Kymeta, a Redmond, Washington, company that makes antennas and terminals, partnered with marine communications provider e3 Systems to complete two lengthy sea trials of Kymeta KyWay domeless satellite terminals. The experience, and the weather, provided the engineering teams at Kymeta and e3 with valuable insights for maritime installations before the product becomes commercially available.
In one trial, four of the terminals were installed on the M/Y White Rose of Drachs, a 213-foot yacht built by Peterswerft-Kusch in 2004, and tested over the past several months with various MIR/CIR services from leading maritime satellite service providers, including Speedcast, which provided service in the Mediterranean.
As a software-defined antenna technology, Kymeta and e3 engineers were able to improve functionality of KyWay terminals remotely, which is not possible with traditional mechanically steered antennas, according to the company.
“One day while testing the Kymeta solutions at sea, the e3 Systems and Kymeta teams removed terminals, changed components, and reinstalled them within minutes,” Capt. Andrew Schofield of the White Rose stated in a company press release. “With conventional antennas, we would have been in the yard for a few days with a crane to achieve the same results.”
In the other trial, S/Y Maltese Falcon, a 292-foot (89m) sailing vessel, was equipped with both single and multiple-terminal configurations. The four-month trial used capacity on three Intelsat assets, IS-29e (Caribbean), IS-32e Wide Beam (Bermuda/Atlantic), and IS-905 (Europe).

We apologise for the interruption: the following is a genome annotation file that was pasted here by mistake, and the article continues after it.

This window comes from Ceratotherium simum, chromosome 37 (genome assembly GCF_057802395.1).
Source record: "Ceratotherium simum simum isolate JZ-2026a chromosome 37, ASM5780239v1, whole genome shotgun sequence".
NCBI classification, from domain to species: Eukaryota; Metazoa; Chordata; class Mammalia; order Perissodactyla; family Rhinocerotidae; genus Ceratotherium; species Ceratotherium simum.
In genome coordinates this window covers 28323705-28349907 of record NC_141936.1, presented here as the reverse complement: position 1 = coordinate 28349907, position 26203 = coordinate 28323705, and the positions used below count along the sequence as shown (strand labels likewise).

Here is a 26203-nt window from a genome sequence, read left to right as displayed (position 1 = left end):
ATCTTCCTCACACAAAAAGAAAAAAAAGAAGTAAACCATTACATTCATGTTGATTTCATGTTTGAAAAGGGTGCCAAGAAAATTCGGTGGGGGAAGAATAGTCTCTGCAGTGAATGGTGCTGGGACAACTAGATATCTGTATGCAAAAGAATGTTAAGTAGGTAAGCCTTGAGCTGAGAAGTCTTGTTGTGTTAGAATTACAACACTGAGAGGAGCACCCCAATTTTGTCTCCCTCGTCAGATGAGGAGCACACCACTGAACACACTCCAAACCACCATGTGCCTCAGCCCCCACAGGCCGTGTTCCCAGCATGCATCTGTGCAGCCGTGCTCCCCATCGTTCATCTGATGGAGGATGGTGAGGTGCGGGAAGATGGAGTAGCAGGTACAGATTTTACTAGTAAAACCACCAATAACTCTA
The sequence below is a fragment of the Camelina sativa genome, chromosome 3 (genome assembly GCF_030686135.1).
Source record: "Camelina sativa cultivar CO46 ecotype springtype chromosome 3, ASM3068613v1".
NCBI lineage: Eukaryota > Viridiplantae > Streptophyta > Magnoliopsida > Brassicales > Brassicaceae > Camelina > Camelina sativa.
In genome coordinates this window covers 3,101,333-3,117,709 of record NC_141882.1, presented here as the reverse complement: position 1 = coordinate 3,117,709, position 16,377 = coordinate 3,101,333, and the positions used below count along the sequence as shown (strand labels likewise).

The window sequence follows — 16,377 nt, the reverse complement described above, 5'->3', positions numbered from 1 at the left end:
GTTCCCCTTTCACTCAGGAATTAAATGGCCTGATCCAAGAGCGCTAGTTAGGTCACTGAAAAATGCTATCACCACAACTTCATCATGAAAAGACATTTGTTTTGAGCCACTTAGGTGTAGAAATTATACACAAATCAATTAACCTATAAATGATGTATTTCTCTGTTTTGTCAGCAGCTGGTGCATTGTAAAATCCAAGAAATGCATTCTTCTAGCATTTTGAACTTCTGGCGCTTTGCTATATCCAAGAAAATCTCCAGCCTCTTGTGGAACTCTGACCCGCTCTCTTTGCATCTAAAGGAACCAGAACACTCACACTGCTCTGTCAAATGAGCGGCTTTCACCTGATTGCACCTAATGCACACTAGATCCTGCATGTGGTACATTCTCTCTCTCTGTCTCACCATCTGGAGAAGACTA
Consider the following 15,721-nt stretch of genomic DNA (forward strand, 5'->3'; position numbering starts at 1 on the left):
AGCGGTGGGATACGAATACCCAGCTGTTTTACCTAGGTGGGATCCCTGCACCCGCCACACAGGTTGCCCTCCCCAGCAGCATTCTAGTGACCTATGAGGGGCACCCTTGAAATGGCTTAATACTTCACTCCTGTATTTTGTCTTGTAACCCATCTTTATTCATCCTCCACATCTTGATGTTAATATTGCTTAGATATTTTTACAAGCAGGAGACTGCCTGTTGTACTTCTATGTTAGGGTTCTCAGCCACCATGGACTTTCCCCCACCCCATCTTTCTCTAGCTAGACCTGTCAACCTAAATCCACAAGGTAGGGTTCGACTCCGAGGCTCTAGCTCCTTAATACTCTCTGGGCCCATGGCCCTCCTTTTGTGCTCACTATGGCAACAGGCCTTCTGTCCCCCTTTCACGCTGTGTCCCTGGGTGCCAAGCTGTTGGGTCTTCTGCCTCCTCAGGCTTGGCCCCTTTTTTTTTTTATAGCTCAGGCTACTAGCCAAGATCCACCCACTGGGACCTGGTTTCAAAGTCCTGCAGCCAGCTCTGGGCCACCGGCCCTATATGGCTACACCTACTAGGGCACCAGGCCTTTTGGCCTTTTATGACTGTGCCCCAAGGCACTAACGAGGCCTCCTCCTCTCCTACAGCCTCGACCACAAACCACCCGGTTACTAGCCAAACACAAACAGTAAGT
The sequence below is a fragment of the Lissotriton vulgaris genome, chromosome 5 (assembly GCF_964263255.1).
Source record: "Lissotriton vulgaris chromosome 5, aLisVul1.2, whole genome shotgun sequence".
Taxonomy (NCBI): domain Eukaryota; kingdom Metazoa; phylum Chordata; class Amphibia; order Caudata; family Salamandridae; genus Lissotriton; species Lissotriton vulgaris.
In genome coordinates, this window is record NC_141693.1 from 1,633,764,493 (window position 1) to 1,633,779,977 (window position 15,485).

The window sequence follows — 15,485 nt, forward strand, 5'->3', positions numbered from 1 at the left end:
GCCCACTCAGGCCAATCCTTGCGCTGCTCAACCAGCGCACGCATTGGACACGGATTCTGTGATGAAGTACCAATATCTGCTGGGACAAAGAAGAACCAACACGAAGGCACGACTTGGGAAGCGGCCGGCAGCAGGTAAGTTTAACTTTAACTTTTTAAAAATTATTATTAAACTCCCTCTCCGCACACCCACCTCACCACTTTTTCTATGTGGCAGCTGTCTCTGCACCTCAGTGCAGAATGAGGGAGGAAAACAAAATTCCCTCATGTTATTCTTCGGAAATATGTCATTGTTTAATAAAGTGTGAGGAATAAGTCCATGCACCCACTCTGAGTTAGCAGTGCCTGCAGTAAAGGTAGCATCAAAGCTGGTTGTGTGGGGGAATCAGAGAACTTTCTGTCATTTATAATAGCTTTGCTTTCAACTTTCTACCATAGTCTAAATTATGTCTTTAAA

“We observed that the panel remained connected regardless of sea motion, pitch and roll, and exceeded our initial expectations of the performance of the electronically-steered beam,” Kymeta’s Vice President of Maritime, Håkan Olsson, stated.
Upon commercial release of yacht solutions, Kymeta terminals will be bundled with Kymeta’s KĀLO internet access services – powered by the IntelsatOne Flex for Maritime service. The terminals can also be outfitted with MIR/CIR services from service providers like Speedcast.
“We look forward to progressing from the current temporary trial installation to the finalized fully-integrated solution, which will rid the yacht of the current VSAT and TVRO domes,” Capt. Schofield stated. “This will remove over 5 tons of weight from her super structure and provide the yacht with permanent access to the internet.”
Up-close views of the trial installation of Kymeta KyWay terminals on the White Rose will be available Sept. 27-30 at the Monaco Yacht Show. The Maltese Falcon, with its trial installation of the terminals, also will be on display at the show.